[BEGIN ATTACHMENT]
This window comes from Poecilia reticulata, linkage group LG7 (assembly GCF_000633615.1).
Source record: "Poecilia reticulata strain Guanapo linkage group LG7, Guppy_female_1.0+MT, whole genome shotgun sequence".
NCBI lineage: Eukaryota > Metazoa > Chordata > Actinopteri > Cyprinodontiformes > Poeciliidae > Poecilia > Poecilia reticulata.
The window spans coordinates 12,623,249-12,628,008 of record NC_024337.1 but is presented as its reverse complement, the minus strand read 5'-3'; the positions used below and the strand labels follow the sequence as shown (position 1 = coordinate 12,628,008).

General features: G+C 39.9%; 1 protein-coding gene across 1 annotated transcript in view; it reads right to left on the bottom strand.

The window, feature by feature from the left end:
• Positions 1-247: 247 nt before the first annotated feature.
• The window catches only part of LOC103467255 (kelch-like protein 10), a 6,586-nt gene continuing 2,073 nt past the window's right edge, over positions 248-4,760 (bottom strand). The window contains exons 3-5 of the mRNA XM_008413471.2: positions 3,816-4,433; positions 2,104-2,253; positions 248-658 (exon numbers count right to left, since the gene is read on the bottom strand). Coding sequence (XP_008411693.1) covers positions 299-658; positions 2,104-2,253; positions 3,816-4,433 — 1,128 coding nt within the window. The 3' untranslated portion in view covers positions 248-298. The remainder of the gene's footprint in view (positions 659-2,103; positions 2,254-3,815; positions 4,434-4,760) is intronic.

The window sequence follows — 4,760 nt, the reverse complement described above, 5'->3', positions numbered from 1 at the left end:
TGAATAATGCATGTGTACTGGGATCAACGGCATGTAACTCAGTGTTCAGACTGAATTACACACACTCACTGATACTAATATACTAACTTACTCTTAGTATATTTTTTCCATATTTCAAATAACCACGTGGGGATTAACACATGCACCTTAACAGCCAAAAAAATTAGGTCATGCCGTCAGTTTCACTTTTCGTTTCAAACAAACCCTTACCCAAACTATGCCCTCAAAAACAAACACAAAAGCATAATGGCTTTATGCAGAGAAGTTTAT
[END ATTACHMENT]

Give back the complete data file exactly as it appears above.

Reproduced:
This window comes from Poecilia reticulata, linkage group LG7 (assembly GCF_000633615.1).
Source record: "Poecilia reticulata strain Guanapo linkage group LG7, Guppy_female_1.0+MT, whole genome shotgun sequence".
NCBI lineage: Eukaryota > Metazoa > Chordata > Actinopteri > Cyprinodontiformes > Poeciliidae > Poecilia > Poecilia reticulata.
The window spans coordinates 12,623,249-12,628,008 of record NC_024337.1 but is presented as its reverse complement, the minus strand read 5'-3'; the positions used below and the strand labels follow the sequence as shown (position 1 = coordinate 12,628,008).

General features: G+C 39.9%; 1 protein-coding gene across 1 annotated transcript in view; it reads right to left on the bottom strand.

The window, feature by feature from the left end:
• Positions 1-247: 247 nt before the first annotated feature.
• The window catches only part of LOC103467255 (kelch-like protein 10), a 6,586-nt gene continuing 2,073 nt past the window's right edge, over positions 248-4,760 (bottom strand). The window contains exons 3-5 of the mRNA XM_008413471.2: positions 3,816-4,433; positions 2,104-2,253; positions 248-658 (exon numbers count right to left, since the gene is read on the bottom strand). Coding sequence (XP_008411693.1) covers positions 299-658; positions 2,104-2,253; positions 3,816-4,433 — 1,128 coding nt within the window. The 3' untranslated portion in view covers positions 248-298. The remainder of the gene's footprint in view (positions 659-2,103; positions 2,254-3,815; positions 4,434-4,760) is intronic.

The window sequence follows — 4,760 nt, the reverse complement described above, 5'->3', positions numbered from 1 at the left end:
TGAATAATGCATGTGTACTGGGATCAACGGCATGTAACTCAGTGTTCAGACTGAATTACACACACTCACTGATACTAATATACTAACTTACTCTTAGTATATTTTTTCCATATTTCAAATAACCACGTGGGGATTAACACATGCACCTTAACAGCCAAAAAAATTAGGTCATGCCGTCAGTTTCACTTTTCGTTTCAAACAAACCCTTACCCAAACTATGCCCTCAAAAACAAACACAAAAGCATAATGGCTTTATGCAGAGAAGTTTAT